Order the tasks from most important to least important, and do one thing at a time. If you fail to accomplish six jobs on a particular day, place the unfinished tasks on the top of the next day’s list.
For a day, six tasks are considered an ideal number because it is achievable. More than six tasks may result in uncompleted tasks and frustration. On the other hand, fewer than six tasks mean improper use of time.
5. What are the six steps to the Ivy Lee method?
The Ivy Lee method requires only pen and paper. No fancy planner or app is needed. To implement this method, you just want to follow the following six steps.
- Allot 15 minutes. At night, plan for the next day’s activities within 15 minutes.
- Write down 6 tasks. Make a list of six things to do for tomorrow, which are most important, ideally high-impact, and with due dates.
- Give numbers. Rank tasks according to importance and urgency. Put the most essential one on the top of the list and name it ‘Task 1’. Sequentially, position the least significant task in number 6.
- Execute the plan. Start your next day with Task 1. Work on it with proper attention until it is completed. Avoid moving to the next one until the first task is done.
- Move on. Begin the subsequent task and do it with the same level of attention. Accomplish other tasks one by one throughout the day.
- Reflect and repeat. If any task remains incomplete, add it to the next day’s list. At night, make a new list for the next day in 15 minutes by including uncompleted tasks.
- If you have several small and similar tasks, batch them all as one task. Allot a specific length of time to do them at once.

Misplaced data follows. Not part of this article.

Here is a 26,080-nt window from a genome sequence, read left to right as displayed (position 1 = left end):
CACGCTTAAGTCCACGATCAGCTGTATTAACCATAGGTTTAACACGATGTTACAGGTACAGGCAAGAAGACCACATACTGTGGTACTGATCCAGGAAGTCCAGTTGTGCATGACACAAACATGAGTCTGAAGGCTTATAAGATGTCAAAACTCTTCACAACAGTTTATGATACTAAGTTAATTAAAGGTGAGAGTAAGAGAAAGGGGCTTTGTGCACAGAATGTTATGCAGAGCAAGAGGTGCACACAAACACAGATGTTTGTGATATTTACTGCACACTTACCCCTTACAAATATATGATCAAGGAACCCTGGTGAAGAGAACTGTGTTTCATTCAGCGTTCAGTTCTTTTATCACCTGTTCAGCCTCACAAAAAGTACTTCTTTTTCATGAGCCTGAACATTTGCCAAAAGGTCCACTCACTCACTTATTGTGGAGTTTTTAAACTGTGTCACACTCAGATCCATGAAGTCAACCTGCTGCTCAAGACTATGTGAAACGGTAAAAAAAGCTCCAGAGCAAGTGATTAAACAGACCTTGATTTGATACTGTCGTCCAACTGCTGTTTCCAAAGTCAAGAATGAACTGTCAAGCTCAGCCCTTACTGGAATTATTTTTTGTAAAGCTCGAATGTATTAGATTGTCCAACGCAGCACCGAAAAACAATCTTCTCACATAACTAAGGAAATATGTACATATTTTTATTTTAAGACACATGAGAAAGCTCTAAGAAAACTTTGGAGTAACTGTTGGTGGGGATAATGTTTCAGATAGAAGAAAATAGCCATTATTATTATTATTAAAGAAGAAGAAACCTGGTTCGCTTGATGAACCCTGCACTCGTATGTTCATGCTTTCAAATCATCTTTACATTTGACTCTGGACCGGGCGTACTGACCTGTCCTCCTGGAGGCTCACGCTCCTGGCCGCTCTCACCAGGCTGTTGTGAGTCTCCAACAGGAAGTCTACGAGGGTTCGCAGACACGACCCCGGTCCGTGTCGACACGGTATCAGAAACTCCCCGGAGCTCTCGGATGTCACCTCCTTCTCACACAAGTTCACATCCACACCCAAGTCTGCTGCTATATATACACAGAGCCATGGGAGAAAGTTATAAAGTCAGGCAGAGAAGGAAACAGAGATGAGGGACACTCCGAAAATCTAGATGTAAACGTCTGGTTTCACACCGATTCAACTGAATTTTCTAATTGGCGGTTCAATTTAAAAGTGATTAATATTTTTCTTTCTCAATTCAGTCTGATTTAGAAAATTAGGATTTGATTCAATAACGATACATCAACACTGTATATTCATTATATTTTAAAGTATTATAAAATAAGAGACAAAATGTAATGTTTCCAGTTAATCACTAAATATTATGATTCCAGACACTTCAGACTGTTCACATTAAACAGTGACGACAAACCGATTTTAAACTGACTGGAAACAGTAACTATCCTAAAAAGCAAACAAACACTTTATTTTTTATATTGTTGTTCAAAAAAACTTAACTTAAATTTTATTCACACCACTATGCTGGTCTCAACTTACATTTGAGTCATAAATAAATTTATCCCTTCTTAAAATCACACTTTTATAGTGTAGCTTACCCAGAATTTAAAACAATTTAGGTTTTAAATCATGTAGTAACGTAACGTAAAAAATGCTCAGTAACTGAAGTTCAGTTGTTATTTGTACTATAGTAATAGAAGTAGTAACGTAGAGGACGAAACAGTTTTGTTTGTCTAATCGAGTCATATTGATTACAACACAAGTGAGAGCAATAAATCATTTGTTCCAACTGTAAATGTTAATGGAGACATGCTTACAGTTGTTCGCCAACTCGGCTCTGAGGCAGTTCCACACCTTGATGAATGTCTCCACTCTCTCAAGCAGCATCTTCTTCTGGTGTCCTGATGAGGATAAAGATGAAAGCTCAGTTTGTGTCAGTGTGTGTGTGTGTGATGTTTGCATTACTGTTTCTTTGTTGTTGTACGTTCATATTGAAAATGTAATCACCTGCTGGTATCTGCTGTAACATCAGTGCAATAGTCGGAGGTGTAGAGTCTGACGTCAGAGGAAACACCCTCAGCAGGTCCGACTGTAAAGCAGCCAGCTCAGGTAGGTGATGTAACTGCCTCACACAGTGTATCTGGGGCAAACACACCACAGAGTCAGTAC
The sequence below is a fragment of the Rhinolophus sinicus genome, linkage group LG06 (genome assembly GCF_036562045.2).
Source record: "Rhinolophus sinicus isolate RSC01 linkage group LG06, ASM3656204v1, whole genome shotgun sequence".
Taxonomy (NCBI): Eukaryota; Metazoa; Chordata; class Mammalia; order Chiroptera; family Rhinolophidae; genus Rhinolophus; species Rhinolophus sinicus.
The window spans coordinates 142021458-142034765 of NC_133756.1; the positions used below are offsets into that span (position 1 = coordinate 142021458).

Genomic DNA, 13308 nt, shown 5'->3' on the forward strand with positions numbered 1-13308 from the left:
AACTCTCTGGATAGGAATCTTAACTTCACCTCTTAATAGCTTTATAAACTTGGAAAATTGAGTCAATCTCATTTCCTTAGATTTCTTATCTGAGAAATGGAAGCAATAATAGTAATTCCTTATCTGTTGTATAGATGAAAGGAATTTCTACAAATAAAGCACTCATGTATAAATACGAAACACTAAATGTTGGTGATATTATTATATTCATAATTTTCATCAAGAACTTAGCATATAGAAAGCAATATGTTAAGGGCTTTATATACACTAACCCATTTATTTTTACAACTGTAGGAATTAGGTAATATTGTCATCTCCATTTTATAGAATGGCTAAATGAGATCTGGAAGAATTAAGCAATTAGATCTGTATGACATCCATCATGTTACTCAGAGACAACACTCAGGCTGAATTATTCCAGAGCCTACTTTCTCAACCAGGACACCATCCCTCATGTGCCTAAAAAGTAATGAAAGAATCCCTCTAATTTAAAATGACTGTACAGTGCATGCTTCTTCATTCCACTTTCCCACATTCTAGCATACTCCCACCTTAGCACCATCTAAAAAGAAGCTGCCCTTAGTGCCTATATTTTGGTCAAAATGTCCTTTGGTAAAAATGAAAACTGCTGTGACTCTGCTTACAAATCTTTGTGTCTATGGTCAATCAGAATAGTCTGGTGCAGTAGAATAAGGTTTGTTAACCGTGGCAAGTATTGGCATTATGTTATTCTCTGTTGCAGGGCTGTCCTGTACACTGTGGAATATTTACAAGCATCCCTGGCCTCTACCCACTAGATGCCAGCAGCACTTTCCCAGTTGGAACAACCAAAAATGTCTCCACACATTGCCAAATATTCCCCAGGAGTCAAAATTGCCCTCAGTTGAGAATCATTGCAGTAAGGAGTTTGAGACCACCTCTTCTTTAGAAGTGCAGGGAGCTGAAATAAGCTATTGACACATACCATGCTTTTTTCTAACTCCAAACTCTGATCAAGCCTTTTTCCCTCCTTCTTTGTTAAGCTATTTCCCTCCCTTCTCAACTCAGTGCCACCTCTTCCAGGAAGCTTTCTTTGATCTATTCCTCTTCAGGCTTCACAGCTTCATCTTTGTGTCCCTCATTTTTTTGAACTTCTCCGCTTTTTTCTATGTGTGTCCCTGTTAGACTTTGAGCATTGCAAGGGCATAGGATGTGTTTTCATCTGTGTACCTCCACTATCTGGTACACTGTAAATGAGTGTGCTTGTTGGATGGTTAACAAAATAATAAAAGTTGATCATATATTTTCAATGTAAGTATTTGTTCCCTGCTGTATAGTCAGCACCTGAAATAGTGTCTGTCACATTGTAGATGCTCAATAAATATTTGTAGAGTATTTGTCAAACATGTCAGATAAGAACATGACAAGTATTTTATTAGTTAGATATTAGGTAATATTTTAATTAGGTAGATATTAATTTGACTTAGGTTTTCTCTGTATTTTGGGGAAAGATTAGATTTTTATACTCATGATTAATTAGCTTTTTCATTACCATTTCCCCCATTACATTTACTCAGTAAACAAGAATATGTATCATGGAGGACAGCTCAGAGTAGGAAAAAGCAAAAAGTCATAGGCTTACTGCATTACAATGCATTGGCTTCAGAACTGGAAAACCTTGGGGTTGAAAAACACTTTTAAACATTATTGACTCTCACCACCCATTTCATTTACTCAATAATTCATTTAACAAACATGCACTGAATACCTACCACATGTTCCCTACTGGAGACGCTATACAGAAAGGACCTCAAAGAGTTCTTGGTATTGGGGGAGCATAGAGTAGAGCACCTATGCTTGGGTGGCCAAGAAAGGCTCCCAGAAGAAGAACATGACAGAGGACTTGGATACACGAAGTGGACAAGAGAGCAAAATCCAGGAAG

- You can amplify this technique by incorporating Eisenhower Matrix and Pomodoro techniques.
6. Why the Ivy Lee Method still works 100 years on
Even after 100 years, the Ivy Lee method is still relevant in today’s working world. Here are a few reasons why this old method works in the computer age.
- Simplicity: Only six tasks a day makes the method easier for us. Even some people are good at keeping the to-dos in mind. We can plan and prioritize tasks without bothering complex planners or apps. Thus, the method is easy to follow for anyone.
- Clearness: Because of planning tasks the night before, you can jump-start your day with a clear action plan. You can start your day without thinking about what to do now and what to do next. While prioritizing tasks based on importance and urgency, you get a sense of clarity on what matters.
- Prioritization: Since you have to decide only six things to do, you’ll prioritize only essential tasks and eliminate or delegate non-essential ones. For the defined tasks, you will allot adequate time and do them with proper attention. In addition, you can avoid decision fatigue and prevent yourself from spending hours on random tasks.
- Single-tasking: The method encourages doing one task at a time. Thus, you can do deep work and produce better quality work in less time.
Like other productivity and time management methods, Ivy Lee’s practice is not a one-size-fits-all approach. Everyone is different, so their working system is.
However, initially, you can try this method for a week or two. If you fail to get the desired result, try other time management techniques. If it works for you, incorporate this method with the Eisenhower Matrix and the Pomodoro technique.